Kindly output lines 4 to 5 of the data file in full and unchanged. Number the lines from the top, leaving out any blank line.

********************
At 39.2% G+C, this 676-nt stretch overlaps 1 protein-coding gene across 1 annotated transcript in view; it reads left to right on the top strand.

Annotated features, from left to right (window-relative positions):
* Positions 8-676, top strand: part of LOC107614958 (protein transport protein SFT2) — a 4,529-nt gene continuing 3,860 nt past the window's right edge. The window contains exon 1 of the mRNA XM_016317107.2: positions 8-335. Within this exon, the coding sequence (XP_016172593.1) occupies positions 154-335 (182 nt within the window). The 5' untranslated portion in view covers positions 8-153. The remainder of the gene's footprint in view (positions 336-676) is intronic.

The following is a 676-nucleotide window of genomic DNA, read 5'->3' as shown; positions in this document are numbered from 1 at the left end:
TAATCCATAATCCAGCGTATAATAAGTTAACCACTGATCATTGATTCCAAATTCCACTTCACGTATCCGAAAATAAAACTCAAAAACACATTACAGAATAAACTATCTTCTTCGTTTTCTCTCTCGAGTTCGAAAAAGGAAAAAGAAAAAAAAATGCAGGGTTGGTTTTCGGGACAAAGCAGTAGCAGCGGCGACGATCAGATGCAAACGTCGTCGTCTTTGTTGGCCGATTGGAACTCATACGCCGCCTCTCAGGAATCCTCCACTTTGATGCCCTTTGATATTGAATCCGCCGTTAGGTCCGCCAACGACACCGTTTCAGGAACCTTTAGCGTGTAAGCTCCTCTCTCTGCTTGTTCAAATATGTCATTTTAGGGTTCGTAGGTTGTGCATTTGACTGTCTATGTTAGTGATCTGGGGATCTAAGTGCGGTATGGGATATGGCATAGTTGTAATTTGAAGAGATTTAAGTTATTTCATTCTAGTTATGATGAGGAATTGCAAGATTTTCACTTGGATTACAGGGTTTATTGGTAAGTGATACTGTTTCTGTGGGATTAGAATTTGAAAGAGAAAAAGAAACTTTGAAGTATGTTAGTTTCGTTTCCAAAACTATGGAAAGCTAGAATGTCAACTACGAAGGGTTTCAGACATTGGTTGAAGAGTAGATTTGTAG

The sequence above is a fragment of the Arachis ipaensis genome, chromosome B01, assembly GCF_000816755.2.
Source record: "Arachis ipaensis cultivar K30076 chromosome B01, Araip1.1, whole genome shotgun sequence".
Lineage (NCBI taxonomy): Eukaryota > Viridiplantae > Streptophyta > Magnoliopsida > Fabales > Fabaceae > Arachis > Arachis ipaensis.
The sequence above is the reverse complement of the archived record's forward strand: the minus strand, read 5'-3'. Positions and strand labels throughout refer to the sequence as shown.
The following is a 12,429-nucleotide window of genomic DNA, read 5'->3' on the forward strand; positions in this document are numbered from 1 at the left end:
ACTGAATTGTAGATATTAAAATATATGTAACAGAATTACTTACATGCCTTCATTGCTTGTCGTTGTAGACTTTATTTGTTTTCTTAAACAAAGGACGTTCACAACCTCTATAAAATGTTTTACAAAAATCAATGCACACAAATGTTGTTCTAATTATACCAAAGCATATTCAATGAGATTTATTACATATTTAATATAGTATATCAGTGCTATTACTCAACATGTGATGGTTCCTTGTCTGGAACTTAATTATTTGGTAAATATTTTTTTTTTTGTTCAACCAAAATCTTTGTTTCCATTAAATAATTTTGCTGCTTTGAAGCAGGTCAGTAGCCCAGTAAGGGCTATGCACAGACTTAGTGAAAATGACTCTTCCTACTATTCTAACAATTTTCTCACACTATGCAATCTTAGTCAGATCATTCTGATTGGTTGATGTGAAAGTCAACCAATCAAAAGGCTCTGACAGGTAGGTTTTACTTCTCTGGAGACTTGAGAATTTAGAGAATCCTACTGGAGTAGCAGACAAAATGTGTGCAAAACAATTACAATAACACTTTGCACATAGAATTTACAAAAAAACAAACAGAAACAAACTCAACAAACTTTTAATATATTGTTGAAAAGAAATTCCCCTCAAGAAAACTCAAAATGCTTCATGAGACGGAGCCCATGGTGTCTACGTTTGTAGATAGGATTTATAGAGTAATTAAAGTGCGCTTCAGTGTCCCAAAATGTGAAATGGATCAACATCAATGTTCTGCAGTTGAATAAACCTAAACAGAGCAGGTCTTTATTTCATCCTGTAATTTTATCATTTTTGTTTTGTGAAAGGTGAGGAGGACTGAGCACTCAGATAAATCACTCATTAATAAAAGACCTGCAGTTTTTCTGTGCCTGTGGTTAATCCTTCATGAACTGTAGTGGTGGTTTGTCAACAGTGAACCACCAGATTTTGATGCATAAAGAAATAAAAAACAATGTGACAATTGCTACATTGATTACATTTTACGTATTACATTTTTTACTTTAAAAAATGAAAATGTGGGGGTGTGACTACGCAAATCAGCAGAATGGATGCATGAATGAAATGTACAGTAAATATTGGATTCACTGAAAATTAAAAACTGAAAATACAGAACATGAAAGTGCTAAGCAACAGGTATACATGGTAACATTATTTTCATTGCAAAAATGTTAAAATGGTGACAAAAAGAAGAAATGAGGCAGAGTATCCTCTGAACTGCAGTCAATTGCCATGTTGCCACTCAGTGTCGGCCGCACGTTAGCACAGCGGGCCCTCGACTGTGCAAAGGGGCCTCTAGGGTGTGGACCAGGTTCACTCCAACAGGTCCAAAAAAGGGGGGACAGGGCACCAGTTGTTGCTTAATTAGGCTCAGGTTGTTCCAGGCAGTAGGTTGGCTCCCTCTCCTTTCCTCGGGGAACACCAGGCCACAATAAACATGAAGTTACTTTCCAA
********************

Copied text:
The following is a 676-nucleotide window of genomic DNA, read 5'->3' as shown; positions in this document are numbered from 1 at the left end:
TAATCCATAATCCAGCGTATAATAAGTTAACCACTGATCATTGATTCCAAATTCCACTTCACGTATCCGAAAATAAAACTCAAAAACACATTACAGAATAAACTATCTTCTTCGTTTTCTCTCTCGAGTTCGAAAAAGGAAAAAGAAAAAAAAATGCAGGGTTGGTTTTCGGGACAAAGCAGTAGCAGCGGCGACGATCAGATGCAAACGTCGTCGTCTTTGTTGGCCGATTGGAACTCATACGCCGCCTCTCAGGAATCCTCCACTTTGATGCCCTTTGATATTGAATCCGCCGTTAGGTCCGCCAACGACACCGTTTCAGGAACCTTTAGCGTGTAAGCTCCTCTCTCTGCTTGTTCAAATATGTCATTTTAGGGTTCGTAGGTTGTGCATTTGACTGTCTATGTTAGTGATCTGGGGATCTAAGTGCGGTATGGGATATGGCATAGTTGTAATTTGAAGAGATTTAAGTTATTTCATTCTAGTTATGATGAGGAATTGCAAGATTTTCACTTGGATTACAGGGTTTATTGGTAAGTGATACTGTTTCTGTGGGATTAGAATTTGAAAGAGAAAAAGAAACTTTGAAGTATGTTAGTTTCGTTTCCAAAACTATGGAAAGCTAGAATGTCAACTACGAAGGGTTTCAGACATTGGTTGAAGAGTAGATTTGTAG